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Glycoconj J. 2008 Aug;25(6):503-10. Epub 2007 Nov 1.

"Fluorescent glycogen" formation with sensibility for in vivo and in vitro detection.

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  • 1Departamento de Farmacologia, Facultad de Veterinaria de Lugo, Universidad de Santiago de Compostela, 27002 Lugo, Spain.


There are presently many methods of detecting complex carbohydrates, and particularly glycogen. However most of them require radioisotopes or destruction of the tissue and hydrolysis of glycogen to glucose. Here we present a new method based on the incorporation of 2-NBDG (2-{N-[7-nitrobenz-2-oxa-1, 3-diazol 4-yl] amino}-2-deoxyglucose), a D-glucose fluorescent derivative, into glycogen. Two kinds of approaches were carried out by using Clone 9 rat hepatocytes as a cellular model; (1) Incubation of cell lysates with 2-NBDG, carbohydrate precipitation in filters and measurement of fluorescence in a microplate reader (2) Incubation of living hepatocytes with 2-NBDG and recording of fluorescence images by confocal microscopy. 2-NBDG labeled glycogen in both approaches. We confirmed this fact by comparison to the labeling obtained with a specific monoclonal anti-glycogen antibody. Also drugs that trigger glycogen synthesis or degradation induced an increase or decrease of fluorescence, respectively. This is a simple but efficient method of detecting glycogen with 2-NBDG. It could be used to record changes in glycogen stores in living cells and cell-free systems and opens the prospect of understanding the role of this important energy reserve under various physiological and pathophysiological conditions.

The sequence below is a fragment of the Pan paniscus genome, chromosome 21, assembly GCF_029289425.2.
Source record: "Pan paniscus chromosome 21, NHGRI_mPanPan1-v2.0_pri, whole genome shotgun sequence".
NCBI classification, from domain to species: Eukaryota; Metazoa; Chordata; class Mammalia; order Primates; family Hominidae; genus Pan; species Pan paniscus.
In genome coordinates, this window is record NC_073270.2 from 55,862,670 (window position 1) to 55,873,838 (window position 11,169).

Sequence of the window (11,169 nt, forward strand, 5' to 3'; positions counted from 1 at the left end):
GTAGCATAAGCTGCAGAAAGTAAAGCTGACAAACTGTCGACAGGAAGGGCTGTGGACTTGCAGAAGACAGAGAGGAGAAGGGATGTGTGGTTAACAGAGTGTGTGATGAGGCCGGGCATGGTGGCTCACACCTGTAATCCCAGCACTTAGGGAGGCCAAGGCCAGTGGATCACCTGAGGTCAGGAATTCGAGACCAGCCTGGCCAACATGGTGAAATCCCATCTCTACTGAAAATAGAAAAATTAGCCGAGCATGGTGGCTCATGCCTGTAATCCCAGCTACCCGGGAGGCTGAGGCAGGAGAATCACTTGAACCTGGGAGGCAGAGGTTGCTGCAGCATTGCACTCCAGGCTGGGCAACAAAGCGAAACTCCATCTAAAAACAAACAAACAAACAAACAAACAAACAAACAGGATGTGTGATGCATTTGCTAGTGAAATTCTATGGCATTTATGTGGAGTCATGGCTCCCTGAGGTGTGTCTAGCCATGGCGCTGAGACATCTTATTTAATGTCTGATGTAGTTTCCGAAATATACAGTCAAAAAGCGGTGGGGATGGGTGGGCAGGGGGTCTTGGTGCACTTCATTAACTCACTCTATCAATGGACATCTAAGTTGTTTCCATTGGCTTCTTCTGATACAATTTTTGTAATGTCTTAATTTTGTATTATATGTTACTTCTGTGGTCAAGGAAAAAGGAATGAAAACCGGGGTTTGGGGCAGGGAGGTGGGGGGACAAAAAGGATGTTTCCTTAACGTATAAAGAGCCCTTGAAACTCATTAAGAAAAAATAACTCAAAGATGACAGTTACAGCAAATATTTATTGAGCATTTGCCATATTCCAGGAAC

[PubMed - indexed for MEDLINE]
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